Flexing Those Non-Biceps

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"Aw man, that's beautiful." Sure is, Scout.

Crow: So, so what do you think? Am I buff or what? Am I blue twisted cold rolled steel or what?

Mike: You're sure you've lifted already, you're not planning to lift at some future date or anything, are you?
Mystery Science Theater 3000, "Space Mutiny"

An image of a person flexing the biceps, but with the muscular bulge missing. Sometimes this is a comedy act, in which the flexer seems incredibly proud of their (apparently non-existent) muscles, or else hopeful that the muscles will miraculously appear, only to be dismayed. In cartoons, the upper arm may actually droop when the subject flexes, in a U shape, and swing back and forth like a hammock.

Otherwise, it's still a symbol of strength, achievement, and victory, just without the direct connection to muscular strength.

This trend goes back as far as Rosie the Riveter, if not further, and is often found in advertisements aimed at women and children.

The main rule is that the person has to be flexing, and that the biceps brachii is not developed enough to show a bulge. If there is any bulge, then it doesn't count as an example of this trope.

See also Bicep-Polishing Gesture.

Examples of Flexing Those Non-Biceps include:


Advertising[edit | hide | hide all]


Comic Books[edit | hide]


Film[edit | hide]


Live Action TV[edit | hide]

  • In one host segment in Mystery Science Theater 3000 after the movie Space Mutiny, Crow is inspired to start working out by the movie's handsome bodybuilding hero, but has a barely noticeable and kind of pathetic bicep bump by the end of his set. Then comes Servo, who has become incredibly large and muscular after one squat thrust.
  • In the pilot episode of Game of Thrones ten year-old Bran does this when the king asks him to "show us your muscles".


Professional Wrestling[edit | hide]

  • Steven Regal used to do a routine where he'd flex, nothing would happen, and then he'd use his finger to push a "bicep" up. The funny part being that Regal was only non-muscular as compared to the other wrestlers, and that he was legitimately tougher than almost all of them.


Video Games[edit | hide]

  • Pictured above is a scene from Team Fortress 2's Meet the Scout, where the Scout "flexes" his arms and acts very proud of his muscles even though there's literally no bulge whatsoever. He does this in attempts to attract women in several supplementary comics as well. It... never works, unfortunately for him.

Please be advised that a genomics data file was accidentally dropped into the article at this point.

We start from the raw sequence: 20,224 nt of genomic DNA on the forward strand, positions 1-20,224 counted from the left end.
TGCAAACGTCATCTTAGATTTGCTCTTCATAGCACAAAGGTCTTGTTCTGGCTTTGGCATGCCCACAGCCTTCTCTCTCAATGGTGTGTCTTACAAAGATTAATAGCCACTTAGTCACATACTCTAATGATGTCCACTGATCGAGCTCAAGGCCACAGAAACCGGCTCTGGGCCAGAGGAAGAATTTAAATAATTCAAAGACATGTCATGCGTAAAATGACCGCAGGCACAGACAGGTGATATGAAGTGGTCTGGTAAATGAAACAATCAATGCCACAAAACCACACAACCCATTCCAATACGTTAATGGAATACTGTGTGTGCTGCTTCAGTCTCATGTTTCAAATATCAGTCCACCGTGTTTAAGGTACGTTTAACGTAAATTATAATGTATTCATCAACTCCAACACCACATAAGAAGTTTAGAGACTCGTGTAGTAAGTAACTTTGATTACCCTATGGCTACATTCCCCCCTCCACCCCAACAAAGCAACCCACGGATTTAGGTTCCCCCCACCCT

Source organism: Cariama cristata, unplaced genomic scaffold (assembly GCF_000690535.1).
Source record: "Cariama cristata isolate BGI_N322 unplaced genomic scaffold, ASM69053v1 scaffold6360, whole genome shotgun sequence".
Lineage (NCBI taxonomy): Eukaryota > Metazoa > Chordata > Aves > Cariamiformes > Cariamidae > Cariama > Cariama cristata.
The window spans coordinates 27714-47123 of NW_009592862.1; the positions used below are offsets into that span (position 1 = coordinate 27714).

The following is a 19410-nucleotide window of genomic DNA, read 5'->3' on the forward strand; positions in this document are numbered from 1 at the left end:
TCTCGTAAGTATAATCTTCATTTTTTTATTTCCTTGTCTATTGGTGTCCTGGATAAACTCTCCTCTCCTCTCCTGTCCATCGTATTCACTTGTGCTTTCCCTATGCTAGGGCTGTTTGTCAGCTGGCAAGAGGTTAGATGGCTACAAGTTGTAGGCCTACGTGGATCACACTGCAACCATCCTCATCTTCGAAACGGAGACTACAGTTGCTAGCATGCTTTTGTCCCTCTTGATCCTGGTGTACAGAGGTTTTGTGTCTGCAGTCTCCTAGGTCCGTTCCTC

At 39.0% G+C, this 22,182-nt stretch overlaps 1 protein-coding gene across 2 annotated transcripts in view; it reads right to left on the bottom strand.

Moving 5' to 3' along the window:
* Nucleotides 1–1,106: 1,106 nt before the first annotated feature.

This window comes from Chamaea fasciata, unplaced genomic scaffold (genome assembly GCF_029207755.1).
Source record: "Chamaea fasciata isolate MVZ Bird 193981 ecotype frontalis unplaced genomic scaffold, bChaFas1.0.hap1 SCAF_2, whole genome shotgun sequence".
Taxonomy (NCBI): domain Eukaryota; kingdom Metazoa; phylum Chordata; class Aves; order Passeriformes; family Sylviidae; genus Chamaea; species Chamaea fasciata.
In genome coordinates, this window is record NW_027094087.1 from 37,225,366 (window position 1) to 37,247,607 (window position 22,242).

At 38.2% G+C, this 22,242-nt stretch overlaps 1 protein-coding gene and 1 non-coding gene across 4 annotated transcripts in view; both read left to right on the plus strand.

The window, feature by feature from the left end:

• Punch-Out!!'s Glass Joe would do this if he won, but he never wins. Unless you're using the Power Glove.
  • Jak and Daxter The Precursor Legacy will sometimes pull this one with Daxter when the player acquires a Power Cell. He also tries to impress Keira with it, but of course to little effect.


Western Animation[edit | hide]

  • Bugs Bunny would get the "hammock" effect described above every single time.
    • Not every time. On some occasions he would get a comically-small bulge.
  • Popeye cartoons (before the point Once Per Episode where he eats his spinach).
  • SpongeBob SquarePants. In the episode "MuscleBob BuffPants", he shows off his "muscles" to Sandy after working out with stuffed toys as weights; she then shames him by flashing her own massive guns. Hilarity Ensues when he buys inflatable arms to look buff.
  • Goofy in the Classic Disney Short Goofy Gymnastics. At one point the only way he can get a bulge on his arm is to transfer it from a Cranial Eruption.
  • Harold from Total Drama Island starts flexing his scrawny arms while talking to his crush LeShawna; fortunately for him, she finds it more amusing than pathetic.
  • Sokka from Avatar: The Last Airbender can't help but flex his "muscles" every time he sees his reflection. Even Suki, who knew him for literally a day notices it, and on their second encounter teasingly asks if he's been working out lately to provoke this reaction. Of course, he falls for it.
  • The Flintstones used the drooping version again - Fred would flex his bicep and declare it to be "like a potato!", then Barney would attempt to do the same and copy the catchphrase, it would droop and Fred would comment "Mashed potato, maybe..."
  • Spike in My Little Pony Friendship Is Magic even kisses his nonbiceps. Silence ensues, so he leaves in disgust.
    • A nerdy pony also does this when Rarity flatters him.
  • Pleakley tries to do this in Lilo and Stitch The Animated Series, however his arms (or tentrils) are literally Rubber Hose Limbs